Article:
There was only one small window in the shed, not big enough for a person to get through, and with no moon outside, it was very dark inside.

“Oh no! That man is going to kill us! We’re going to die in here,” Bonang said. I could hear her crying.

“It’s OK, we’ll be fine,” Jomo said to her.

“Let me see what I’ve got. Give me your torch,” Amogelang said calmly.

She used my torch to search through her bag. “OK, I have the ingredients to make dynamite. We could blow the door open, but I have a feeling this shed is too small. We’ll likely blow ourselves up with it, which would not really solve our problem.”

“Not good,” I said.

“How about … oh, OK … this will work!” She took out a bottle from her bag and poured the liquid inside around the edge of the door. “Yes, I think we can stop him with this.”

Just then we heard footsteps outside. Everyone went quiet and waited. We could hear the key in the lock. The door opened, and there was the Afrikaner man who locked us inside.

“These are the skelms. Want to come here and rob me blind,” the Afrikaner man said.

Another man came around from behind the older man with a bright torch. I looked up and there was Sergeant Seabe. For a moment I was confused. Was Seabe part of the Afrikaner/Chinese mafia? He stepped inside, grabbing the side of the doorframe as he stepped over the small stoep.

“Lola? Lola, what are you doing here?”

But then he realised his hand seemed to be stuck to the doorframe and he did the worst thing possible – he steadied himself with his other hand against the doorframe in an attempt to free his first hand. A natural reaction, but in this case a problematic one. Now both of his hands were stuck.

“What the–?!”

I could hear more people coming up behind the big Afrikaner man and the now firmly stuck police officer.

“Lola? Is that you Lola?” I heard the familiar voice of Mr Wang.

“Bonang?” I heard a voice say. It was a woman’s voice. A woman was also part of the Afrikaner/Chinese mafia? These people were seriously deep!

Just then in the torchlight I saw the woman was – Martie Jaanke! What a cover! Running a modelling school to hide the fact that you are part of the crime underworld? I would have never guessed it. Who would have?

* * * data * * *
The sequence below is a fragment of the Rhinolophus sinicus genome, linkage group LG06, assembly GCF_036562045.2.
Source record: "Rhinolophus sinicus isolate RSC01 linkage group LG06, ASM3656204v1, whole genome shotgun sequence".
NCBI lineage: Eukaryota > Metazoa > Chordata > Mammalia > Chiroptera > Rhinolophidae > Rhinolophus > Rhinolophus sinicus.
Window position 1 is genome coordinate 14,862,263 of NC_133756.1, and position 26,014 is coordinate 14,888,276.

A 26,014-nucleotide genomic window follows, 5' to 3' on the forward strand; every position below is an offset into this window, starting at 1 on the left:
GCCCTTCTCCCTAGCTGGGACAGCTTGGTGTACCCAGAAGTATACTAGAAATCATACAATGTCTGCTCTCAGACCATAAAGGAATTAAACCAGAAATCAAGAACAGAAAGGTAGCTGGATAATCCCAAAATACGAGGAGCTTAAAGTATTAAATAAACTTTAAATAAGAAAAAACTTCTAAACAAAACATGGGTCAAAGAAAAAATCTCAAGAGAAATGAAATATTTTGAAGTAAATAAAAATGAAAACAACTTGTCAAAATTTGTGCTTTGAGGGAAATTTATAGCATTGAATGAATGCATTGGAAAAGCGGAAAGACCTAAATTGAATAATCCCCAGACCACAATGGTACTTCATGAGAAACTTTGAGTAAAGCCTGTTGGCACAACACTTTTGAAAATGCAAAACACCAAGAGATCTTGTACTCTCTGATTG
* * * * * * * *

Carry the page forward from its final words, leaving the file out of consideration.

“Ms Jaanke? What are you doing here?” Bonang asked.

“The better question is – what are you doing here? This is my father’s farm.”

“That’s me,” the big Afrikaner man said. “The one you were planning to rob.”

“We weren’t planning to rob anyone,” Jomo said. “We’re on surveillance.”

“Surveillance?” the stuck Sergeant Seabe said.

“We were watching Mr Wang,” Bonang said. “He’s been acting all strange. We thought he’d joined the Afrikaner/Chinese mafia or he was kidnapped again. We didn’t know which.”

There was silence for a moment, and then they all started laughing.

“Mr Wang and I are getting married! We’re here filling out the invitations,” Ms Jaanke said.

“But what about the sudden disappearance?” I asked.

“I had to go to Joburg to talk to my older brother about the arrangements for the wedding,” Mr Wang said.

“And the secret package?”

“It was the wedding ring. I ordered it special from Cape Town.”

“But … but … someone called when you were gone. They breathed in the phone and wouldn’t talk.”

“It was me,” Ms Jaanke said. “I forgot about Xao’s trip to Joburg. We were still keeping our engagement secret. I thought it was Bonang on the phone and that she’d recognise my voice.”

Mr Wang came into the shed and put his arm around me. “Oh Lola, at least I know someone will notice if I ever do get kidnapped. Thanks.”

We all headed out of the shed.

“Hey! What about me?” Sergeant Seabe called after us, still stuck to the doorframe.

“Oh sorry!” Amogelang said. “Solution 38 ought to work just fine.”

She poured the yellow liquid on his stuck hands and they instantly became unstuck.


“Thank you! I finally got the mixture right. Another step forward in the field of science. I’ll mention you in my scientific paper,” Amogelang said.


The wedding was on a warm summer day, in the shady garden of the farm, with birds singing in the background. Nearly everyone from Nokeng was there. It was beautiful.

A lot has happened since the whole mix-up. The first big thing, which I somehow hadn’t noticed – Jomo doesn’t love Leah Warona. He loves Bonang! And she, thankfully, loves him back.

Amogelang has registered another patent for Solution 38. She calls it Seabe’s Anti-glue. Sergeant Seabe was pretty chuffed about that.

And lastly, Mr Wang decided that since I have such passion for being a private detective, I need to get better skills before I get in some real trouble. He has agreed to pay for my first six month course at Ronnie Ron’s Detective School. I’m off to Joburg next month! When I’m back, Lola Molefe Private Investigator will be in business!

Watch this space.


Tell us: Did you expect that ending? Did you guess what was really going on? Are you a better detective than Lola?